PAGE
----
Posterior portion 725 includes cutouts 728, 730 to allow securing screws (not shown) to extend therethrough to secure plate 704 to adjacent vertebrae (not shown). When viewed from a posterior-to-anterior direction, a first cutout 728 is formed in a superior surface 710 and is defined by side walls 732, 734 and a bottom wall 736. As shown in FIG. 72, side walls 732, 734 and bottom wall 736 extend at oblique angles relative to each other, although those skilled in the art will recognize that side walls 732, 734 can extend orthogonally to bottom wall 736.

Similarly, a second cutout 738 is formed in an inferior surface 712 and is defined by side walls 742, 744 and a top wall 746. As shown in FIG. 72, side walls 742, 744 and top wall 746 extend at oblique angles relative to each other, although those skilled in the art will recognize that side walls 742, 744 can extend orthogonally to top wall 746.

Plate 704 is shown in detail in FIGS. 75-78. Plate 704 has a body 750 having a generally arcuate shape, with generally parallel lateral sides 752, 754. Each lateral side 752, 754 includes an anterior-to-posterior recess 776, 778, respectively. Each recess 776, 778 is in communication with a slot 760, 762 in spacer 702.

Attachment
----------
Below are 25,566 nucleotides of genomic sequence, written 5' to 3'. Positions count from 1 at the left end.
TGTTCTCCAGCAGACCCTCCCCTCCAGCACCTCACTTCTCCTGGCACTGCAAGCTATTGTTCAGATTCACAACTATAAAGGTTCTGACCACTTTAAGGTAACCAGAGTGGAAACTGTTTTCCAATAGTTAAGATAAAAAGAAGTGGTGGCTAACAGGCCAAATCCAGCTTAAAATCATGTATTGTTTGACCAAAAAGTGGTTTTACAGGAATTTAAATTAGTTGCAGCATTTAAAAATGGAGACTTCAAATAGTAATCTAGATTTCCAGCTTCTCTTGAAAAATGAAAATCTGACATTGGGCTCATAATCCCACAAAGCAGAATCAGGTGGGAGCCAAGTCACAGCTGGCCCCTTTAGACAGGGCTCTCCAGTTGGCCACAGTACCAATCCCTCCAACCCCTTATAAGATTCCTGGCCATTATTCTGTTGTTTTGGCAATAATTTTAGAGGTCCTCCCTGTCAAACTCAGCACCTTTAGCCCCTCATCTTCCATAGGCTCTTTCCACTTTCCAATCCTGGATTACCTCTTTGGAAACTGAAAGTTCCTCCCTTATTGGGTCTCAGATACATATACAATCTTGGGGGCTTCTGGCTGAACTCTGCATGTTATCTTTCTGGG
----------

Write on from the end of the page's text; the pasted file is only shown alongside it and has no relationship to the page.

Plate 704 also includes through-openings 782, 784 for securing screws (not shown) that are used to secure plate 704 to adjacent vertebrae (not shown). A locking screw 786 can be rotated, for example, about 90 degrees after the securing screws have been inserted to keep the securing screws from backing out after insertion. When plate 704 is aligned with spacer 702 as shown in FIGS. 79-82, through-opening 782 is aligned with first cutout 728 in spacer 702 and through-opening 784 is aligned with second cutout 730 in spacer 702 so that the securing screws can pass over or under spacer 702 and into their respective vertebrae.

Also, as shown in FIGS. 81 and 82, when plate 704 is aligned with spacer 702 for insertion, recess 776 is aligned with recess 760 and recess 778 is aligned with recess 762 so that an insertion tool, similar to insertion tool 406, can extend through plate 704 and grip spacer 702 for insertion.

The insertion procedure for assembly 700 can be similar to that as is described above for assembly 400. However, instead of insertion tool 406 having protrusions that engage plate 704, such protrusions can be omitted and assembly 700 can rely on friction between plate 704 and insertion tool 406, as well as between implant 702 and insertion tool 406.

An alternative embodiment of an intervertebral spacer and plate assembly 800 (“assembly 800”) is shown in FIGS. 83-98. In an exemplary embodiment, assembly 800 can be used for cervical repair, although those skilled in the art will recognize that assembly 800 can be sized for thoracic or lumbar repair as well.